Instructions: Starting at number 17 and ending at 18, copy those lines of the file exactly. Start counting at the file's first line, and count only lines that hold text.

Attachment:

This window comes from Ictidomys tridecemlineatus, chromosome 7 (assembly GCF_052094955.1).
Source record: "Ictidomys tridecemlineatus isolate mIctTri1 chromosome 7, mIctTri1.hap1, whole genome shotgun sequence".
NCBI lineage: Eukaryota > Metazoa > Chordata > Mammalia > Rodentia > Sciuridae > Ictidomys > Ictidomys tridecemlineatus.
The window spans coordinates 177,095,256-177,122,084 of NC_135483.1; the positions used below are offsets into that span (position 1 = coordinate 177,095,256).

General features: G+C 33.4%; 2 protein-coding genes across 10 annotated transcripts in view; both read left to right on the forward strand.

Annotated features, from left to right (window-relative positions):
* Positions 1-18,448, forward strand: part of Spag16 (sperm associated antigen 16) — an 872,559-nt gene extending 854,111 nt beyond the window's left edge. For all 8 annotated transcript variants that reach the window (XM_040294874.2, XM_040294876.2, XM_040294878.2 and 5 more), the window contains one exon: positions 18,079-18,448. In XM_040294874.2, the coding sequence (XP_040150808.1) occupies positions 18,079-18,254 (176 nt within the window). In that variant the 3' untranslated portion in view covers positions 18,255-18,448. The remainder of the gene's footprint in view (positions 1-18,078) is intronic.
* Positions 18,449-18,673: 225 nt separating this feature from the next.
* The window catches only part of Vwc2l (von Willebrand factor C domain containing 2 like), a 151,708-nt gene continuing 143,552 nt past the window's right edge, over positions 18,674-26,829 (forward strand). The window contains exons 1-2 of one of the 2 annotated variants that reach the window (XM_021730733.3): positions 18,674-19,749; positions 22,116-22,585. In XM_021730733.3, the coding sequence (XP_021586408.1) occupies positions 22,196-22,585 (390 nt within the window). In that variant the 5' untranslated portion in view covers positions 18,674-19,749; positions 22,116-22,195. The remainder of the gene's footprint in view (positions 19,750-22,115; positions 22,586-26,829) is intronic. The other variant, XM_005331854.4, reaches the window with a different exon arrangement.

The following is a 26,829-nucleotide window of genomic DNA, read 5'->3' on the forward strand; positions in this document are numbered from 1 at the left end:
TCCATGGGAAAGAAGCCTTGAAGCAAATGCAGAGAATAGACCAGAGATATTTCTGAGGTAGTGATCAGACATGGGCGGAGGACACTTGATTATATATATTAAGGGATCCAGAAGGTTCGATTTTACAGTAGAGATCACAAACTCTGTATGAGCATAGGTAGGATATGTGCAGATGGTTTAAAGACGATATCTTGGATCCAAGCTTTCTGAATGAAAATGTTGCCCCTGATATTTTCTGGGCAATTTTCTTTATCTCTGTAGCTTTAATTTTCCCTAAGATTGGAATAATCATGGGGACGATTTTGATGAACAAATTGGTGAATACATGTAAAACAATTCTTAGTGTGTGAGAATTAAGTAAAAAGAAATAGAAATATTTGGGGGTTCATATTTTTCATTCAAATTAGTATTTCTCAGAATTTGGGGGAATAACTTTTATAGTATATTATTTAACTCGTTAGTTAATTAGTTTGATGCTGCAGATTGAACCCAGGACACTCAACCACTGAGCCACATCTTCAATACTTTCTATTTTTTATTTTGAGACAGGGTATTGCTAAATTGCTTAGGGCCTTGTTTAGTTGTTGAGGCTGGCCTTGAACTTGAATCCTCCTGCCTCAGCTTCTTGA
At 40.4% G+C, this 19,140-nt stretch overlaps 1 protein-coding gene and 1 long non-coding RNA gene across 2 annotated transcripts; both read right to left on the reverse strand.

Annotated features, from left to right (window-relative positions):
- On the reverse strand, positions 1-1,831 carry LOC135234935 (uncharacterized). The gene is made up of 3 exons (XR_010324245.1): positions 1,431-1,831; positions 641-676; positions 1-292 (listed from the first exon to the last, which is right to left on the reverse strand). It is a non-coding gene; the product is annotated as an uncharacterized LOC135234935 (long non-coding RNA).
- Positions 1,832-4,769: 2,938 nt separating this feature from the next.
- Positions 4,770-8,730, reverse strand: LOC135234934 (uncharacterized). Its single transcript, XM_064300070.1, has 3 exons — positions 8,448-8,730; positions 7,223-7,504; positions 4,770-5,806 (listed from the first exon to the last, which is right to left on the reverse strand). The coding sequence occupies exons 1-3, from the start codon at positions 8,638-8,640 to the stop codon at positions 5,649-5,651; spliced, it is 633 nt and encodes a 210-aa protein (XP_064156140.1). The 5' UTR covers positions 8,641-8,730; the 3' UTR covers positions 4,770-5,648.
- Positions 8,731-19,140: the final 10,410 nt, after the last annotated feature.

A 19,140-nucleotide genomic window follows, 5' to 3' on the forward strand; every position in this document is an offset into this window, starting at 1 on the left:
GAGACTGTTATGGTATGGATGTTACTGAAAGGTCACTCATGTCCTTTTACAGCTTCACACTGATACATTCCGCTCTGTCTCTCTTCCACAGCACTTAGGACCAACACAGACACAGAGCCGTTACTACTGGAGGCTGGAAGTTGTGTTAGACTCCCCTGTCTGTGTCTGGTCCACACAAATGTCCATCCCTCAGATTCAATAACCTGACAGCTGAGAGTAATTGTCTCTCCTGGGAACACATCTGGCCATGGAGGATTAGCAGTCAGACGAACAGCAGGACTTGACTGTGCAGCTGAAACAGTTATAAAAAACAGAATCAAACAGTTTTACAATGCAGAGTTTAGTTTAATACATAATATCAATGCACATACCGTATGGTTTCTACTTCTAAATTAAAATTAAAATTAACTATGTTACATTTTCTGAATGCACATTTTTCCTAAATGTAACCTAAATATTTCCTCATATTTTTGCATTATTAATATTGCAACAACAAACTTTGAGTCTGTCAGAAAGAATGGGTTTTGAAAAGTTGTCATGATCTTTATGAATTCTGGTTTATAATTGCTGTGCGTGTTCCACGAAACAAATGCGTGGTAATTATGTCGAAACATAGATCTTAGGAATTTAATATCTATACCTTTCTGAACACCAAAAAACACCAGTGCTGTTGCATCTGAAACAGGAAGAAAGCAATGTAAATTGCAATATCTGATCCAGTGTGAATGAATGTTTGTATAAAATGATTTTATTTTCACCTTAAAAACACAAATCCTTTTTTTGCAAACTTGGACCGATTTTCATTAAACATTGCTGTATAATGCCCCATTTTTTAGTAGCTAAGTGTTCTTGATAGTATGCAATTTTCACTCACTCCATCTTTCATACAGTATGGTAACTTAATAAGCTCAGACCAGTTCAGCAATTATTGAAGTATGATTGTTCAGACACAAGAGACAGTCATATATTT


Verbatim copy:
- Positions 8,731-19,140: the final 10,410 nt, after the last annotated feature.

A 19,140-nucleotide genomic window follows, 5' to 3' on the forward strand; every position in this document is an offset into this window, starting at 1 on the left: